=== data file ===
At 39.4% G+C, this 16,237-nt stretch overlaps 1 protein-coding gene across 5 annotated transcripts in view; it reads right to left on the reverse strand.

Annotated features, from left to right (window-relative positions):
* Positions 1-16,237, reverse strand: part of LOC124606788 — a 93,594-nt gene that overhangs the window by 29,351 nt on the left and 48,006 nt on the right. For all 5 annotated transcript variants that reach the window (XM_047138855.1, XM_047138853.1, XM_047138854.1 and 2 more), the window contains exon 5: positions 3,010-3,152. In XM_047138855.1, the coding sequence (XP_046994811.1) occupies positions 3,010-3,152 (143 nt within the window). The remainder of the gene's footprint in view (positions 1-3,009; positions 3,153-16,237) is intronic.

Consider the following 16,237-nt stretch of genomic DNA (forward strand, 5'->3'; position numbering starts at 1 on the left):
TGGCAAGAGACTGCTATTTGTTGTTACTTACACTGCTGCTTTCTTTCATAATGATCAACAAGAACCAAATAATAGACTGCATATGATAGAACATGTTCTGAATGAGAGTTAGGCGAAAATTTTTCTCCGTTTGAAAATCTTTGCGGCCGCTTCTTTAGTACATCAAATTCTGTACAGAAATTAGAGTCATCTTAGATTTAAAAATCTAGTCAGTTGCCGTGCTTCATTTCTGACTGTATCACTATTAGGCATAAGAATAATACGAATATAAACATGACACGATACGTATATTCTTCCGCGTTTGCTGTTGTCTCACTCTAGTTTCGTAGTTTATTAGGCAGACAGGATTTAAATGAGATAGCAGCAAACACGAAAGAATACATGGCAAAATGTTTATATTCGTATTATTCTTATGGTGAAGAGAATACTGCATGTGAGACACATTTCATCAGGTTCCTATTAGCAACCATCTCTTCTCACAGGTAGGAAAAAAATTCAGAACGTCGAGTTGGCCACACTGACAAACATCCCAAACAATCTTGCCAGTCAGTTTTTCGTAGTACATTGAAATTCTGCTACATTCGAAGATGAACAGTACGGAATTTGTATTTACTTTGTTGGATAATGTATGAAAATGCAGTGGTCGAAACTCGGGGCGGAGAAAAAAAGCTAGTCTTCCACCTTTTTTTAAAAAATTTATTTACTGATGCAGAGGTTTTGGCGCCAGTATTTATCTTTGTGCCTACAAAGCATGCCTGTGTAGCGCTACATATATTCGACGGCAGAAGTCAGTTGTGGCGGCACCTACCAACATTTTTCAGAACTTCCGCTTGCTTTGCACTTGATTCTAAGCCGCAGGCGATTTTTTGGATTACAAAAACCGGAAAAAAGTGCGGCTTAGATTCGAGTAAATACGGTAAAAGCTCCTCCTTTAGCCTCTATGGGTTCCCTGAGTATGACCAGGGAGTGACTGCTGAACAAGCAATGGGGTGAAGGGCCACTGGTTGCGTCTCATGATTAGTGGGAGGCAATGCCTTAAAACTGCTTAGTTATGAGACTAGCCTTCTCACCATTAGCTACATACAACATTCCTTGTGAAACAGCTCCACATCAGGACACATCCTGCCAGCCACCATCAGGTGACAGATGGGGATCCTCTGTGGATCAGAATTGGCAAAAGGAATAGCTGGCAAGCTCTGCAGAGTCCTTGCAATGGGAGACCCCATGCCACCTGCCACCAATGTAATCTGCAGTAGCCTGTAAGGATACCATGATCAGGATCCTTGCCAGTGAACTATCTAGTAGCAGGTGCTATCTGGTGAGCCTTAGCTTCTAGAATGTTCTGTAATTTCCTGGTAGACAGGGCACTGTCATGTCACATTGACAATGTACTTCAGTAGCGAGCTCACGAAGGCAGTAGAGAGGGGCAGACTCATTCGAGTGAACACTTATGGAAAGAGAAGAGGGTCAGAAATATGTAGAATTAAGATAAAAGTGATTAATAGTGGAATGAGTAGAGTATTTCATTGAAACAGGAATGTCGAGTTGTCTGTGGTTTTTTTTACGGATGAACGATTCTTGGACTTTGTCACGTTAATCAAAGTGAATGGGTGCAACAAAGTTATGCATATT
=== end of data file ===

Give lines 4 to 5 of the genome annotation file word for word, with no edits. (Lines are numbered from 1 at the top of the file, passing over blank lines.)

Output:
Consider the following 16,237-nt stretch of genomic DNA (forward strand, 5'->3'; position numbering starts at 1 on the left):
TGGCAAGAGACTGCTATTTGTTGTTACTTACACTGCTGCTTTCTTTCATAATGATCAACAAGAACCAAATAATAGACTGCATATGATAGAACATGTTCTGAATGAGAGTTAGGCGAAAATTTTTCTCCGTTTGAAAATCTTTGCGGCCGCTTCTTTAGTACATCAAATTCTGTACAGAAATTAGAGTCATCTTAGATTTAAAAATCTAGTCAGTTGCCGTGCTTCATTTCTGACTGTATCACTATTAGGCATAAGAATAATACGAATATAAACATGACACGATACGTATATTCTTCCGCGTTTGCTGTTGTCTCACTCTAGTTTCGTAGTTTATTAGGCAGACAGGATTTAAATGAGATAGCAGCAAACACGAAAGAATACATGGCAAAATGTTTATATTCGTATTATTCTTATGGTGAAGAGAATACTGCATGTGAGACACATTTCATCAGGTTCCTATTAGCAACCATCTCTTCTCACAGGTAGGAAAAAAATTCAGAACGTCGAGTTGGCCACACTGACAAACATCCCAAACAATCTTGCCAGTCAGTTTTTCGTAGTACATTGAAATTCTGCTACATTCGAAGATGAACAGTACGGAATTTGTATTTACTTTGTTGGATAATGTATGAAAATGCAGTGGTCGAAACTCGGGGCGGAGAAAAAAAGCTAGTCTTCCACCTTTTTTTAAAAAATTTATTTACTGATGCAGAGGTTTTGGCGCCAGTATTTATCTTTGTGCCTACAAAGCATGCCTGTGTAGCGCTACATATATTCGACGGCAGAAGTCAGTTGTGGCGGCACCTACCAACATTTTTCAGAACTTCCGCTTGCTTTGCACTTGATTCTAAGCCGCAGGCGATTTTTTGGATTACAAAAACCGGAAAAAAGTGCGGCTTAGATTCGAGTAAATACGGTAAAAGCTCCTCCTTTAGCCTCTATGGGTTCCCTGAGTATGACCAGGGAGTGACTGCTGAACAAGCAATGGGGTGAAGGGCCACTGGTTGCGTCTCATGATTAGTGGGAGGCAATGCCTTAAAACTGCTTAGTTATGAGACTAGCCTTCTCACCATTAGCTACATACAACATTCCTTGTGAAACAGCTCCACATCAGGACACATCCTGCCAGCCACCATCAGGTGACAGATGGGGATCCTCTGTGGATCAGAATTGGCAAAAGGAATAGCTGGCAAGCTCTGCAGAGTCCTTGCAATGGGAGACCCCATGCCACCTGCCACCAATGTAATCTGCAGTAGCCTGTAAGGATACCATGATCAGGATCCTTGCCAGTGAACTATCTAGTAGCAGGTGCTATCTGGTGAGCCTTAGCTTCTAGAATGTTCTGTAATTTCCTGGTAGACAGGGCACTGTCATGTCACATTGACAATGTACTTCAGTAGCGAGCTCACGAAGGCAGTAGAGAGGGGCAGACTCATTCGAGTGAACACTTATGGAAAGAGAAGAGGGTCAGAAATATGTAGAATTAAGATAAAAGTGATTAATAGTGGAATGAGTAGAGTATTTCATTGAAACAGGAATGTCGAGTTGTCTGTGGTTTTTTTTACGGATGAACGATTCTTGGACTTTGTCACGTTAATCAAAGTGAATGGGTGCAACAAAGTTATGCATATT